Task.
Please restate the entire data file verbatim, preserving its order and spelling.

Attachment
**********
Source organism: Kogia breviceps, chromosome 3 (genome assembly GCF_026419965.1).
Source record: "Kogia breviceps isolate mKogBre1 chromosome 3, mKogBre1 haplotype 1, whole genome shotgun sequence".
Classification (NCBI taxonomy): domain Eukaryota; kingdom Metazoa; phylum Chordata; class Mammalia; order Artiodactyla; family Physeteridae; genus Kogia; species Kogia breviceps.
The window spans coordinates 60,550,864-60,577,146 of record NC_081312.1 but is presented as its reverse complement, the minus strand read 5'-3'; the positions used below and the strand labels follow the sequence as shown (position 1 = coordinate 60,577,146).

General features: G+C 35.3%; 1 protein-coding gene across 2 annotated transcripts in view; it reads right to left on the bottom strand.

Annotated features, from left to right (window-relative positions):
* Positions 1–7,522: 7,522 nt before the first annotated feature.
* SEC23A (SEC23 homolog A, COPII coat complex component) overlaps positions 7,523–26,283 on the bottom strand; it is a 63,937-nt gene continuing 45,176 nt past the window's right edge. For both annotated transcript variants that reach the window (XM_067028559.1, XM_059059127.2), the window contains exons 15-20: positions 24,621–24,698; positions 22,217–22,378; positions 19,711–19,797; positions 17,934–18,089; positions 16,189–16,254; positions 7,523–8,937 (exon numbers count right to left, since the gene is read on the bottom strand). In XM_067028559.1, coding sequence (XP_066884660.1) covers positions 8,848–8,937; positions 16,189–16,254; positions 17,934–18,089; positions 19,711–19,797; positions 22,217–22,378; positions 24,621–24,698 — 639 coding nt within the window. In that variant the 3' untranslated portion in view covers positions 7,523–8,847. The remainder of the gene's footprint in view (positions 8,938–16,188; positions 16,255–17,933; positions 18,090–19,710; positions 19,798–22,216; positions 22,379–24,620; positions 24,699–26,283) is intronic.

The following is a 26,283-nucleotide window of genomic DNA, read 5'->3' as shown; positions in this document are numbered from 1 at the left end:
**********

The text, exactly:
Source organism: Kogia breviceps, chromosome 3 (genome assembly GCF_026419965.1).
Source record: "Kogia breviceps isolate mKogBre1 chromosome 3, mKogBre1 haplotype 1, whole genome shotgun sequence".
Classification (NCBI taxonomy): domain Eukaryota; kingdom Metazoa; phylum Chordata; class Mammalia; order Artiodactyla; family Physeteridae; genus Kogia; species Kogia breviceps.
The window spans coordinates 60,550,864-60,577,146 of record NC_081312.1 but is presented as its reverse complement, the minus strand read 5'-3'; the positions used below and the strand labels follow the sequence as shown (position 1 = coordinate 60,577,146).

General features: G+C 35.3%; 1 protein-coding gene across 2 annotated transcripts in view; it reads right to left on the bottom strand.

Annotated features, from left to right (window-relative positions):
* Positions 1–7,522: 7,522 nt before the first annotated feature.
* SEC23A (SEC23 homolog A, COPII coat complex component) overlaps positions 7,523–26,283 on the bottom strand; it is a 63,937-nt gene continuing 45,176 nt past the window's right edge. For both annotated transcript variants that reach the window (XM_067028559.1, XM_059059127.2), the window contains exons 15-20: positions 24,621–24,698; positions 22,217–22,378; positions 19,711–19,797; positions 17,934–18,089; positions 16,189–16,254; positions 7,523–8,937 (exon numbers count right to left, since the gene is read on the bottom strand). In XM_067028559.1, coding sequence (XP_066884660.1) covers positions 8,848–8,937; positions 16,189–16,254; positions 17,934–18,089; positions 19,711–19,797; positions 22,217–22,378; positions 24,621–24,698 — 639 coding nt within the window. In that variant the 3' untranslated portion in view covers positions 7,523–8,847. The remainder of the gene's footprint in view (positions 8,938–16,188; positions 16,255–17,933; positions 18,090–19,710; positions 19,798–22,216; positions 22,379–24,620; positions 24,699–26,283) is intronic.

The following is a 26,283-nucleotide window of genomic DNA, read 5'->3' as shown; positions in this document are numbered from 1 at the left end: